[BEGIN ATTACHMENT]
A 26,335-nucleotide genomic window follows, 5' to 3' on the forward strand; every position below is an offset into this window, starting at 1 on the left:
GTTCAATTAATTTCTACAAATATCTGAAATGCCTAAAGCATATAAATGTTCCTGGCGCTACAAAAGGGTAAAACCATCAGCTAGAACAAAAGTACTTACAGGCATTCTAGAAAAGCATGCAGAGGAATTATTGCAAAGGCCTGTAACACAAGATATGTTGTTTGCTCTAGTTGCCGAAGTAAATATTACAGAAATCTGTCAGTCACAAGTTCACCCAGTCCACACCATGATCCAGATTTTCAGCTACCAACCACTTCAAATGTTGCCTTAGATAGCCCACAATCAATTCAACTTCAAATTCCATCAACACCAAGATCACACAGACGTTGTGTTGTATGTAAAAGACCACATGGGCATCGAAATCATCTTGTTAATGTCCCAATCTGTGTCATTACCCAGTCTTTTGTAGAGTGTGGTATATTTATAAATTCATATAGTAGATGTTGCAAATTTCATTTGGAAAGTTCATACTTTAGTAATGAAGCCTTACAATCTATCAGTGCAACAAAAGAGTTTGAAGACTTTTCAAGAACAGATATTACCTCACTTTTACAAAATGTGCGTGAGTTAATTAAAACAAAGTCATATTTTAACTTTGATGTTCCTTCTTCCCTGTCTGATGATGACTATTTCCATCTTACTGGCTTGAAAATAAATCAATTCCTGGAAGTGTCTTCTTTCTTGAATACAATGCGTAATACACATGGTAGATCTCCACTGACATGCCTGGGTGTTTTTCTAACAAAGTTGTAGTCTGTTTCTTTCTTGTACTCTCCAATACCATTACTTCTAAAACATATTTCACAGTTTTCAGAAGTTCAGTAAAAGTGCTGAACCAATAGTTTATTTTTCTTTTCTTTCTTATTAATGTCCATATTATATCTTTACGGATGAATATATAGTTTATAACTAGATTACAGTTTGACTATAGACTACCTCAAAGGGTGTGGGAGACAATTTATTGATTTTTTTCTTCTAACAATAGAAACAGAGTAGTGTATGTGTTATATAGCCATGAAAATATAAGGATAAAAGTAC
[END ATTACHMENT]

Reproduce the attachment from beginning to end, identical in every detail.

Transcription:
A 26,335-nucleotide genomic window follows, 5' to 3' on the forward strand; every position below is an offset into this window, starting at 1 on the left:
GTTCAATTAATTTCTACAAATATCTGAAATGCCTAAAGCATATAAATGTTCCTGGCGCTACAAAAGGGTAAAACCATCAGCTAGAACAAAAGTACTTACAGGCATTCTAGAAAAGCATGCAGAGGAATTATTGCAAAGGCCTGTAACACAAGATATGTTGTTTGCTCTAGTTGCCGAAGTAAATATTACAGAAATCTGTCAGTCACAAGTTCACCCAGTCCACACCATGATCCAGATTTTCAGCTACCAACCACTTCAAATGTTGCCTTAGATAGCCCACAATCAATTCAACTTCAAATTCCATCAACACCAAGATCACACAGACGTTGTGTTGTATGTAAAAGACCACATGGGCATCGAAATCATCTTGTTAATGTCCCAATCTGTGTCATTACCCAGTCTTTTGTAGAGTGTGGTATATTTATAAATTCATATAGTAGATGTTGCAAATTTCATTTGGAAAGTTCATACTTTAGTAATGAAGCCTTACAATCTATCAGTGCAACAAAAGAGTTTGAAGACTTTTCAAGAACAGATATTACCTCACTTTTACAAAATGTGCGTGAGTTAATTAAAACAAAGTCATATTTTAACTTTGATGTTCCTTCTTCCCTGTCTGATGATGACTATTTCCATCTTACTGGCTTGAAAATAAATCAATTCCTGGAAGTGTCTTCTTTCTTGAATACAATGCGTAATACACATGGTAGATCTCCACTGACATGCCTGGGTGTTTTTCTAACAAAGTTGTAGTCTGTTTCTTTCTTGTACTCTCCAATACCATTACTTCTAAAACATATTTCACAGTTTTCAGAAGTTCAGTAAAAGTGCTGAACCAATAGTTTATTTTTCTTTTCTTTCTTATTAATGTCCATATTATATCTTTACGGATGAATATATAGTTTATAACTAGATTACAGTTTGACTATAGACTACCTCAAAGGGTGTGGGAGACAATTTATTGATTTTTTTCTTCTAACAATAGAAACAGAGTAGTGTATGTGTTATATAGCCATGAAAATATAAGGATAAAAGTAC